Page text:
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How Our Healthcare System Fails Patients with Severe Mental Illness

Our healthcare system's response to patients with severe mental illness is neither rational nor acceptable
October 5, 2017 | Comments

This is a guest post written by Dr. Rachel L. Moster, M.D. Dr. Moster is an Assistant Clinical Professor of Psychiatry at Columbia University. 

Those of us who care for people with severe mental illness (SMI) are frequently reminded that adherence to prescribed medications is a major determinant of outcomes. Many studies have shown that SMI patients who don’t take psychiatric medication as prescribed are prone to relapse, hospitalization, and functional impairment.

Much research has been devoted to understanding the factors that increase poor adherence to medication and to methods of improving adherence.  Very little of this work, however, addresses the issue from the patient’s point of view: what is it like to stop psychiatric medications?

That is why the results of a recent study caught my eye. A collaboration between a company called Live and Learn Inc. and investigators from three universities surveyed 250 SMI patients who decided to attempt stopping taking their medications, usually because they were concerned about health risks associated with them. More than half of the patients succeeded in discontinuing their medications for at least a year, usually without any professional support. Few of them reported relapses or hospitalizations during that period.  To deal with withdrawal symptoms, which were frequently severe, these patients relied on self-medication and friends who had themselves stopped taking medication.

Although more than half of these patients characterized the original decision to start medication as collaborative with their doctors, only 45% said these caregivers helped them with the decision to stop taking medication. Nevertheless, 82% of the patients who stopped their medications were pleased with the decision to do so.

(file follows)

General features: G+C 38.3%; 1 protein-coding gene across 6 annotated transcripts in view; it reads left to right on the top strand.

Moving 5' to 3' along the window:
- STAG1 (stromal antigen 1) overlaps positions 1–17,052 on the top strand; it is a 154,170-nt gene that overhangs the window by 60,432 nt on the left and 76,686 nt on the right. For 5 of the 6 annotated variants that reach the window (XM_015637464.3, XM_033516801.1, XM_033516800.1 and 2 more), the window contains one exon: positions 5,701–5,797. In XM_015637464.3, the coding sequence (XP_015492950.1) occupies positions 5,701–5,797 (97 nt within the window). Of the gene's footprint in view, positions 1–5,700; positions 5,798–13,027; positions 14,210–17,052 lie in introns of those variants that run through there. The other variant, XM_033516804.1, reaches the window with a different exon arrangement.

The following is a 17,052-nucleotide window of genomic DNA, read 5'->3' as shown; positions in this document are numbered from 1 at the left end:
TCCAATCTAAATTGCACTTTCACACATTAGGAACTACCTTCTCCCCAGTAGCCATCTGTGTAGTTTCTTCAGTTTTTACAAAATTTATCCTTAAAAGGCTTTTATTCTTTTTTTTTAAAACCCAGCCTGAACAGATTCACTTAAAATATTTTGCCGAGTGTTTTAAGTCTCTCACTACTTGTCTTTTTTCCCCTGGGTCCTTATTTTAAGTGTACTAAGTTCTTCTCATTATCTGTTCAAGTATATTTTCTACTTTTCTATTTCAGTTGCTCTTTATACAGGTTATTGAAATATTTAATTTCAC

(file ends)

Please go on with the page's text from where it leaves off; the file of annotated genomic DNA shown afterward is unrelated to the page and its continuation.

My concern for the patients involved in this study comes from two different places. First, I worry that asking people in a web-based interview if they are free of relapses may not yield accurate information. Just because 82% of these patients say they are well does not mean that 82% are really well. Very depressed or very psychotic patients, for example, may not recognize significant reemergence of symptoms and believe they are better off on no medication. It is hard to ignore the many studies that have shown the adverse consequences when SMI patients stop taking their medications.

On the other hand, I share the author’s’ concern that these patients seem to have been abandoned by the healthcare system. We are much better at putting people on medication than we are at taking them off. I am sure we could help many people discontinue their medications, but that would require doctors who are available to listen to their needs and see them regularly. That might spare patients from having to suffer through severe withdrawal reactions, as many of these patients did, and also provide better monitoring in the event things don’t go so well.

This study shows that patients often fear their medications and decide to stop them on their own. They suffer through withdrawal reactions, but often feel the attempt was successful. What should this tell us about our mental health care system? How do we keep an important study like this, despite its shortcomings, from being buried and ensure that some action is taken to provide SMI patients what they need?

In our perverse system, the only stimulus to improve mental health care access lately seems to be a mass shooting, despite the fact that people with mental illness are rarely the perpetrators of gun violence. Patients with SMI need to see their doctors. Communicating this obvious fact to the public and the mental health system seems a difficult task. While I am mistrustful of this study and do not believe it is the best methodology for understanding which SMI patients might be able to do well with less medication, I am grateful to the authors for calling attention to a grievous shortcoming in our mental health care system. It is sad and unacceptable that patients with any illness, including SMI, feel so alienated from caregivers that they see their only solution in going it alone and unilaterally discontinuing medication. We simply must do better.

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